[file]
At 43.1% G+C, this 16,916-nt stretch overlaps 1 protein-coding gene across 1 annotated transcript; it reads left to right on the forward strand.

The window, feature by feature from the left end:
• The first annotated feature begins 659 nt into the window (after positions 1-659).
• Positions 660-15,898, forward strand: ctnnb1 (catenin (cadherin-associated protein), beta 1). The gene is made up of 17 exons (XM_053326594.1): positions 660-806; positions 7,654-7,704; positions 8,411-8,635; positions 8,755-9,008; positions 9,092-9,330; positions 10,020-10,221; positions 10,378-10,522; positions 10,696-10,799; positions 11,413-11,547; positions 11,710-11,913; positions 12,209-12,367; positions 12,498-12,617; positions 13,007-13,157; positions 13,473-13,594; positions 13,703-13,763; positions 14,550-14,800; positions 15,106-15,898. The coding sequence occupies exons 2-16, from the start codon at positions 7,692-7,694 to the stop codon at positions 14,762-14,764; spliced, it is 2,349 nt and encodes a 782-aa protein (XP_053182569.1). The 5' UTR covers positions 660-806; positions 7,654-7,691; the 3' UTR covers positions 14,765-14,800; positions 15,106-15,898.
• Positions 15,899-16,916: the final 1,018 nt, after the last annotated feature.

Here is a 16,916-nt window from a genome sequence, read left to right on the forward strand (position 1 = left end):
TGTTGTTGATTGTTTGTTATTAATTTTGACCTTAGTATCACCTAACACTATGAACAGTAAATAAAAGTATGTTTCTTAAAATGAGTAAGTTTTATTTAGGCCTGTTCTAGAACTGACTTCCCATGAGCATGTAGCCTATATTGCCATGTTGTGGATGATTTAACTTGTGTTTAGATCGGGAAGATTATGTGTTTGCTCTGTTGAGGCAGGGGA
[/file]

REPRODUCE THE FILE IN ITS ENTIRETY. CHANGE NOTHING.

At 43.1% G+C, this 16,916-nt stretch overlaps 1 protein-coding gene across 1 annotated transcript; it reads left to right on the forward strand.

The window, feature by feature from the left end:
• The first annotated feature begins 659 nt into the window (after positions 1-659).
• Positions 660-15,898, forward strand: ctnnb1 (catenin (cadherin-associated protein), beta 1). The gene is made up of 17 exons (XM_053326594.1): positions 660-806; positions 7,654-7,704; positions 8,411-8,635; positions 8,755-9,008; positions 9,092-9,330; positions 10,020-10,221; positions 10,378-10,522; positions 10,696-10,799; positions 11,413-11,547; positions 11,710-11,913; positions 12,209-12,367; positions 12,498-12,617; positions 13,007-13,157; positions 13,473-13,594; positions 13,703-13,763; positions 14,550-14,800; positions 15,106-15,898. The coding sequence occupies exons 2-16, from the start codon at positions 7,692-7,694 to the stop codon at positions 14,762-14,764; spliced, it is 2,349 nt and encodes a 782-aa protein (XP_053182569.1). The 5' UTR covers positions 660-806; positions 7,654-7,691; the 3' UTR covers positions 14,765-14,800; positions 15,106-15,898.
• Positions 15,899-16,916: the final 1,018 nt, after the last annotated feature.

Here is a 16,916-nt window from a genome sequence, read left to right on the forward strand (position 1 = left end):
TGTTGTTGATTGTTTGTTATTAATTTTGACCTTAGTATCACCTAACACTATGAACAGTAAATAAAAGTATGTTTCTTAAAATGAGTAAGTTTTATTTAGGCCTGTTCTAGAACTGACTTCCCATGAGCATGTAGCCTATATTGCCATGTTGTGGATGATTTAACTTGTGTTTAGATCGGGAAGATTATGTGTTTGCTCTGTTGAGGCAGGGGA